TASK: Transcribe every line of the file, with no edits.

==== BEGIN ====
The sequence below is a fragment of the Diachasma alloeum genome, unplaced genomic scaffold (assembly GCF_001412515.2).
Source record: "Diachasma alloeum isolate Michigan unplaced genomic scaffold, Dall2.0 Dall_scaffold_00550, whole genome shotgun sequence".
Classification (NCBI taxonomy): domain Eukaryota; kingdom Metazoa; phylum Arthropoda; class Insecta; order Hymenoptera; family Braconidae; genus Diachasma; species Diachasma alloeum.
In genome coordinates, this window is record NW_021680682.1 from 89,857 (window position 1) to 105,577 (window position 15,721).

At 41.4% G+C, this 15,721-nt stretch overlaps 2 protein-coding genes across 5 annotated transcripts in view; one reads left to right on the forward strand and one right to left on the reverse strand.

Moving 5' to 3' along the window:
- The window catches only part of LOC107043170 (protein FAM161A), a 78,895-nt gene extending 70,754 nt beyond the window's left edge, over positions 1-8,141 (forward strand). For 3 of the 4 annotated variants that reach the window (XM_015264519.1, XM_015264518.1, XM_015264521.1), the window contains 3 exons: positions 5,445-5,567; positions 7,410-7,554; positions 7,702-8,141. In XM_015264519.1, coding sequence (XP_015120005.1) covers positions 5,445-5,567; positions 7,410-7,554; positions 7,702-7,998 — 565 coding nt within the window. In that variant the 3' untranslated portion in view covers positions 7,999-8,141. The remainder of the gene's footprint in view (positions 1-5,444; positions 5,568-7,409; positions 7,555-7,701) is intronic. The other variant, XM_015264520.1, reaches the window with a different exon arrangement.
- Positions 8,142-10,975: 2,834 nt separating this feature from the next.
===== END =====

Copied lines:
The sequence below is a fragment of the Diachasma alloeum genome, unplaced genomic scaffold (assembly GCF_001412515.2).
Source record: "Diachasma alloeum isolate Michigan unplaced genomic scaffold, Dall2.0 Dall_scaffold_00550, whole genome shotgun sequence".
Classification (NCBI taxonomy): domain Eukaryota; kingdom Metazoa; phylum Arthropoda; class Insecta; order Hymenoptera; family Braconidae; genus Diachasma; species Diachasma alloeum.
In genome coordinates, this window is record NW_021680682.1 from 89,857 (window position 1) to 105,577 (window position 15,721).

At 41.4% G+C, this 15,721-nt stretch overlaps 2 protein-coding genes across 5 annotated transcripts in view; one reads left to right on the forward strand and one right to left on the reverse strand.

Moving 5' to 3' along the window:
- The window catches only part of LOC107043170 (protein FAM161A), a 78,895-nt gene extending 70,754 nt beyond the window's left edge, over positions 1-8,141 (forward strand). For 3 of the 4 annotated variants that reach the window (XM_015264519.1, XM_015264518.1, XM_015264521.1), the window contains 3 exons: positions 5,445-5,567; positions 7,410-7,554; positions 7,702-8,141. In XM_015264519.1, coding sequence (XP_015120005.1) covers positions 5,445-5,567; positions 7,410-7,554; positions 7,702-7,998 — 565 coding nt within the window. In that variant the 3' untranslated portion in view covers positions 7,999-8,141. The remainder of the gene's footprint in view (positions 1-5,444; positions 5,568-7,409; positions 7,555-7,701) is intronic. The other variant, XM_015264520.1, reaches the window with a different exon arrangement.
- Positions 8,142-10,975: 2,834 nt separating this feature from the next.